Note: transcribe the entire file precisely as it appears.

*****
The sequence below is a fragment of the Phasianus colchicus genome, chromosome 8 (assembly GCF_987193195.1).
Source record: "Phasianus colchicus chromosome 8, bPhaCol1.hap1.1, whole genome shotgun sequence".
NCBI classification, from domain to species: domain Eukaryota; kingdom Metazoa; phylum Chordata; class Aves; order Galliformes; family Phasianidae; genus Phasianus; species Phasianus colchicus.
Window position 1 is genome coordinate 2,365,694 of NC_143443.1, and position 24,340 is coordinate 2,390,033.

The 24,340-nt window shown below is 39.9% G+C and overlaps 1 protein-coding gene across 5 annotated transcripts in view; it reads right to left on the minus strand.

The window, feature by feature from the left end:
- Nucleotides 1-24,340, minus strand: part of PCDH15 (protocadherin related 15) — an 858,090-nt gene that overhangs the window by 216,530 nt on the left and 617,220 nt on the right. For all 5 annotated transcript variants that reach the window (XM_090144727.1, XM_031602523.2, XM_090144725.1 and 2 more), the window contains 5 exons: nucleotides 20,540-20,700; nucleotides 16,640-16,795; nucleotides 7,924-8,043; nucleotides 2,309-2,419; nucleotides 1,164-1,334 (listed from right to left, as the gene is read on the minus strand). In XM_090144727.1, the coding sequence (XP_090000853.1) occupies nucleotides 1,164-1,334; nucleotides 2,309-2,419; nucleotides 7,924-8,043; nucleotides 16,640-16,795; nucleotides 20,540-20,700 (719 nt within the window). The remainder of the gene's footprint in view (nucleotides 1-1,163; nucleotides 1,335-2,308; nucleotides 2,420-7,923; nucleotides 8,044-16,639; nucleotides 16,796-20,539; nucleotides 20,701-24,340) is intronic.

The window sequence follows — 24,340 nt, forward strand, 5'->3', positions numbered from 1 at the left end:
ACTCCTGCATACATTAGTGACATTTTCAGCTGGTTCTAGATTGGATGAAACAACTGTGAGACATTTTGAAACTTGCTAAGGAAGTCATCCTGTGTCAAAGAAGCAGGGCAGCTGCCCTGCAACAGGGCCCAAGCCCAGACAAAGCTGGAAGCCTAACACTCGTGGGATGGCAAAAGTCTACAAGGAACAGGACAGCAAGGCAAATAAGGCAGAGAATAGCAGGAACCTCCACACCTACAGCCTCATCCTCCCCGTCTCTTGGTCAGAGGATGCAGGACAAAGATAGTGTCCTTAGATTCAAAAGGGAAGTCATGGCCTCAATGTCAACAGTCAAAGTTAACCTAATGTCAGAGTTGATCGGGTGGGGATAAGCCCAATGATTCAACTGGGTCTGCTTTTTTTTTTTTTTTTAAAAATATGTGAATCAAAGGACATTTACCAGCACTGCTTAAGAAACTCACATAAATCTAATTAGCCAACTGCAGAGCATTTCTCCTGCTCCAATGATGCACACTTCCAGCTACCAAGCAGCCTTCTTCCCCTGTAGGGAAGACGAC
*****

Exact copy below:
The sequence below is a fragment of the Phasianus colchicus genome, chromosome 8 (assembly GCF_987193195.1).
Source record: "Phasianus colchicus chromosome 8, bPhaCol1.hap1.1, whole genome shotgun sequence".
NCBI classification, from domain to species: domain Eukaryota; kingdom Metazoa; phylum Chordata; class Aves; order Galliformes; family Phasianidae; genus Phasianus; species Phasianus colchicus.
Window position 1 is genome coordinate 2,365,694 of NC_143443.1, and position 24,340 is coordinate 2,390,033.

The 24,340-nt window shown below is 39.9% G+C and overlaps 1 protein-coding gene across 5 annotated transcripts in view; it reads right to left on the minus strand.

The window, feature by feature from the left end:
- Nucleotides 1-24,340, minus strand: part of PCDH15 (protocadherin related 15) — an 858,090-nt gene that overhangs the window by 216,530 nt on the left and 617,220 nt on the right. For all 5 annotated transcript variants that reach the window (XM_090144727.1, XM_031602523.2, XM_090144725.1 and 2 more), the window contains 5 exons: nucleotides 20,540-20,700; nucleotides 16,640-16,795; nucleotides 7,924-8,043; nucleotides 2,309-2,419; nucleotides 1,164-1,334 (listed from right to left, as the gene is read on the minus strand). In XM_090144727.1, the coding sequence (XP_090000853.1) occupies nucleotides 1,164-1,334; nucleotides 2,309-2,419; nucleotides 7,924-8,043; nucleotides 16,640-16,795; nucleotides 20,540-20,700 (719 nt within the window). The remainder of the gene's footprint in view (nucleotides 1-1,163; nucleotides 1,335-2,308; nucleotides 2,420-7,923; nucleotides 8,044-16,639; nucleotides 16,796-20,539; nucleotides 20,701-24,340) is intronic.

The window sequence follows — 24,340 nt, forward strand, 5'->3', positions numbered from 1 at the left end:
ACTCCTGCATACATTAGTGACATTTTCAGCTGGTTCTAGATTGGATGAAACAACTGTGAGACATTTTGAAACTTGCTAAGGAAGTCATCCTGTGTCAAAGAAGCAGGGCAGCTGCCCTGCAACAGGGCCCAAGCCCAGACAAAGCTGGAAGCCTAACACTCGTGGGATGGCAAAAGTCTACAAGGAACAGGACAGCAAGGCAAATAAGGCAGAGAATAGCAGGAACCTCCACACCTACAGCCTCATCCTCCCCGTCTCTTGGTCAGAGGATGCAGGACAAAGATAGTGTCCTTAGATTCAAAAGGGAAGTCATGGCCTCAATGTCAACAGTCAAAGTTAACCTAATGTCAGAGTTGATCGGGTGGGGATAAGCCCAATGATTCAACTGGGTCTGCTTTTTTTTTTTTTTTTAAAAATATGTGAATCAAAGGACATTTACCAGCACTGCTTAAGAAACTCACATAAATCTAATTAGCCAACTGCAGAGCATTTCTCCTGCTCCAATGATGCACACTTCCAGCTACCAAGCAGCCTTCTTCCCCTGTAGGGAAGACGAC